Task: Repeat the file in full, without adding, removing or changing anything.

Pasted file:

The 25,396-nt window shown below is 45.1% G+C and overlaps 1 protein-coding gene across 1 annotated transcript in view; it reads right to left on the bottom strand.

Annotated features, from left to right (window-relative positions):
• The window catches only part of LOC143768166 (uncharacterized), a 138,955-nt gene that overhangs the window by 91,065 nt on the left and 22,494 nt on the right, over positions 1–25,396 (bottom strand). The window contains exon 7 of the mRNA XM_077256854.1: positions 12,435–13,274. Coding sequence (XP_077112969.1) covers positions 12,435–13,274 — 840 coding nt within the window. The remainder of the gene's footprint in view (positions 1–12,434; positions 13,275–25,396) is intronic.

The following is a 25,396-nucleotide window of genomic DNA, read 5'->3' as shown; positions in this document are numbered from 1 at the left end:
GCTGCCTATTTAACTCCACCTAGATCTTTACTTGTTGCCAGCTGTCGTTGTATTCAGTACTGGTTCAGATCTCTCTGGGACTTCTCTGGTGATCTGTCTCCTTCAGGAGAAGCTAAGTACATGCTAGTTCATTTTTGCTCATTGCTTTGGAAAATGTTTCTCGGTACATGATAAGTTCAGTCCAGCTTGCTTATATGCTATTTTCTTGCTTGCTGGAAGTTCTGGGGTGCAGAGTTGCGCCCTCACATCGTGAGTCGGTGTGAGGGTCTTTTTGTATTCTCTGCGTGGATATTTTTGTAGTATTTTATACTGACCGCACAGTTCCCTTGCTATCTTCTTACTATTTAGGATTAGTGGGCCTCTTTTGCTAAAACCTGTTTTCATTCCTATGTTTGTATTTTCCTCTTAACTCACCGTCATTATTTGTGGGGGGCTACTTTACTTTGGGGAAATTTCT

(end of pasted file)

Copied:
The 25,396-nt window shown below is 45.1% G+C and overlaps 1 protein-coding gene across 1 annotated transcript in view; it reads right to left on the bottom strand.

Annotated features, from left to right (window-relative positions):
• The window catches only part of LOC143768166 (uncharacterized), a 138,955-nt gene that overhangs the window by 91,065 nt on the left and 22,494 nt on the right, over positions 1–25,396 (bottom strand). The window contains exon 7 of the mRNA XM_077256854.1: positions 12,435–13,274. Coding sequence (XP_077112969.1) covers positions 12,435–13,274 — 840 coding nt within the window. The remainder of the gene's footprint in view (positions 1–12,434; positions 13,275–25,396) is intronic.

The following is a 25,396-nucleotide window of genomic DNA, read 5'->3' as shown; positions in this document are numbered from 1 at the left end:
GCTGCCTATTTAACTCCACCTAGATCTTTACTTGTTGCCAGCTGTCGTTGTATTCAGTACTGGTTCAGATCTCTCTGGGACTTCTCTGGTGATCTGTCTCCTTCAGGAGAAGCTAAGTACATGCTAGTTCATTTTTGCTCATTGCTTTGGAAAATGTTTCTCGGTACATGATAAGTTCAGTCCAGCTTGCTTATATGCTATTTTCTTGCTTGCTGGAAGTTCTGGGGTGCAGAGTTGCGCCCTCACATCGTGAGTCGGTGTGAGGGTCTTTTTGTATTCTCTGCGTGGATATTTTTGTAGTATTTTATACTGACCGCACAGTTCCCTTGCTATCTTCTTACTATTTAGGATTAGTGGGCCTCTTTTGCTAAAACCTGTTTTCATTCCTATGTTTGTATTTTCCTCTTAACTCACCGTCATTATTTGTGGGGGGCTACTTTACTTTGGGGAAATTTCT